Top-1 Acc(%)
Architecture CIFAR-10 CIFAR-100
VGG13 94.18 74.72
VGG13 + Re-bias 94.22 75.05
VGG13 + Ours w/o CA 94.60 75.62
VGG13 + Ours w/o RL 94.41 75.37
VGG13 + Ours (one layer) 94.40 (94.06) 74.48 (75.20)
VGG13 + Ours (two layers) 94.71 75.81
VGG16 93.85 73.78
VGG16 + Re-bias 94.12 73.74
VGG16 + Ours w/o CA 94.28 74.54
VGG16 + Ours w/o RL 94.19 74.36
VGG16 + Ours (one layer) 94.23 (93.95) 74.73 (74.11)
VGG16 + Ours (two layers) 94.33 75.24
Table 2: Ablation studies on the CIFAR-10/100 datasets.
Top-1 Acc(%)
Architecture CIFAR-10 CIFAR-100
VGG13 94.18 74.72
VGG13 + AT [58] (WRN-16-10) 94.43 75.58
VGG13 + Ours 94.71 75.81
VGG16 93.85 73.78
VGG16 + AT [58] (WRN-16-10) 94.23 74.76
VGG16 + Ours 94.33 75.24
WRN-16-10 94.58 77.72
WRN-16-10 + Ours 95.23 79.06
WRN-28-10 95.18 79.15
WRN-16-10 + CBAM [52] 95.09 79.51
WRN-16-10 + CBAM [52] + Ours 95.60 80.38
WRN-16-10 + SE [17] 95.81 80.38
WRN-16-10 + SE [17] + Ours 96.02 80.86
Table 3: Comparison results on the CIFAR-10/100 datasets.

Channel Attention.   As a key component of our framework, we also compare the results of using channel attention (CA) or not. For the approach without CA, it is implemented by projecting the attention map into the same channel numbers as the feature map by forwarding it to a deep network with two convolutional layers. The results in Table 2 show that without channel attention, our framework could still outperform the baseline networks, but are slightly worse than the full approach, validating its usefulness.

Re-bias Unit.   As the re-bias unit indeed deepens the baseline networks, the readers may doubt whether the final improvement is brought by that. Thus, we compare the results of ours and those of the baseline networks with adding a re-bias unit also. Results in Table 2 show that the adding of re-bias unit could slightly improve the performance, but the results are far behind those of the full approach (e.g., 75.05% vs. 75.81% with VGG13 on CIFAR-100), validating that the adding of layers is not the key factor that brings improvement but the amplification then re-bias scheme.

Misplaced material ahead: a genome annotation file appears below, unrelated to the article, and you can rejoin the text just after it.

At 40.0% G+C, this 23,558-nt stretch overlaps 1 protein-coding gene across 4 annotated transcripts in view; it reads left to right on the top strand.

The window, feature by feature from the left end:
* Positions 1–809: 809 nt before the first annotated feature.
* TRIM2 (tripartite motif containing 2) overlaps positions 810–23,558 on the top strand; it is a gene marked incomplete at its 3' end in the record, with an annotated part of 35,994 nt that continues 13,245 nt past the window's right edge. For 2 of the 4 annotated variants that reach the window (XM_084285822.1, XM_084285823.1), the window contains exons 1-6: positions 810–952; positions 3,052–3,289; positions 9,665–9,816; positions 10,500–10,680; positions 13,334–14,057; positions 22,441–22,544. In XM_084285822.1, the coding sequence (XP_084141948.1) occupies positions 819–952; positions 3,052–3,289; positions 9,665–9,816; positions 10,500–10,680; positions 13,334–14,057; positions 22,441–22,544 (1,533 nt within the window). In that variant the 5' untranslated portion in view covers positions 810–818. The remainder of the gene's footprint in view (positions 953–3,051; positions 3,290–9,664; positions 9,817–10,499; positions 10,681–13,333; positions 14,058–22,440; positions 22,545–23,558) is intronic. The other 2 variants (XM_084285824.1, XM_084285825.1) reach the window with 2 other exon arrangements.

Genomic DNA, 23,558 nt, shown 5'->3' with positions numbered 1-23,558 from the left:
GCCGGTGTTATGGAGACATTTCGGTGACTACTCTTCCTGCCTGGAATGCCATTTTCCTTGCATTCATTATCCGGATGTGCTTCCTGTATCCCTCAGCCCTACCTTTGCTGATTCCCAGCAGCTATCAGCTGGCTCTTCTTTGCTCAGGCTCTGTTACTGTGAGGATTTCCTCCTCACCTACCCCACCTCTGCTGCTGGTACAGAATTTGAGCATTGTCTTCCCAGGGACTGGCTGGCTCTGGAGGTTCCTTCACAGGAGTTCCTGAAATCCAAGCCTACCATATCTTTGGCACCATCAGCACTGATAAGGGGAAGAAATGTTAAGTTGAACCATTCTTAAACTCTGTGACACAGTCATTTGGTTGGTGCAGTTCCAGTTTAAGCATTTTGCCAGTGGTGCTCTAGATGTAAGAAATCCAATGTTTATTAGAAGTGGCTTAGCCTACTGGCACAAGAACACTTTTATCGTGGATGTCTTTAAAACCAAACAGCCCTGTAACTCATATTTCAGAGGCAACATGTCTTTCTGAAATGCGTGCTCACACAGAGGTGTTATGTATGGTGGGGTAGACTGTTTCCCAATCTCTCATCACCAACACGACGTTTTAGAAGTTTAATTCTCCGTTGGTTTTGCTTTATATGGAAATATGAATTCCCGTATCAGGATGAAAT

Repulsive Loss.   In this experiment, we demonstrate the importance of repulsive loss (RL) by training two CDGC networks with and without adding repulsive loss, and then applying the two corresponding CDGCs to VGG13 and VGG16 to compare their accuracies. The results in Table 2 show that using CDGC extracted without adding repulsive loss still could improve the classification performance. However, our full framework with repulsive loss achieves the best, validating the usefulness of repulsive loss.

Multiple Layer Extension.   We investigate the usefulness of applying the framework to multiple layers. The results in Table 2 show that the results of only applying to the layer with ’s output or the layer with ’s output (in the bracket) are worse than those of applying to both two layers, validating the usefulness of multiple layer extension.

Comparison with the State-of-the-art.   We make comprehensive comparisons with the state-of-the-art using various baseline networks (e.g., VGG and WRN) on the CIFAR datasets, and report the results in Table 3. It is shown that, networks with applying the CDGC based framework could obtain substantial improvement in all cases. We would like to point out that by applying the CDGC based framework, WRN-16-10 achieves very comparable results with WRN-28-10. In addition, our method outperforms the approach of Attention Transfer (AT) [58] that adopts WRN-16-10 as the teacher network on both CIFAR datasets. Note that, due to the degradation problem [14], VGG16 performs slightly worse than VGG13, which also indicates the importance of exploring other directions to improve the performance. Although the accuracies of Squeeze-and-Excitation Networks (SE) [17] and Convolutional Block Attention Module (CBAM) [52] are slightly higher than ours, their methods could be further improved (e.g., 0.4%/0.7% on CIFAR-10/100) by combining our framework, as shown in Table 3.

5.3 ImageNet32x32 Experiments

To further validate the effectiveness of our CDGC based framework, in this section we conduct experiments on a more challenging dataset: ImageNet3232 [9], which contains exactly the same number of images as the original ImageNet, i.e., 1281167 training images from 1000 classes (compared with the CIFAR datasets with 50k images from 10/100 classes) and 50000 validation images with 50 images per class, except with a down-sampled resolution. We follow the same data augmentation scheme as on CIFAR.

Architecture Top-1 Top-5
ResNet-32 37.31 62.97
ResNet-32 + AT [58] (ResNet-56) 37.20 62.74
ResNet-32 + Ours 40.37 66.06
ResNet-32 + SE [17] 37.41 63.02
ResNet-32 + SE [17] + Ours 40.11 65.82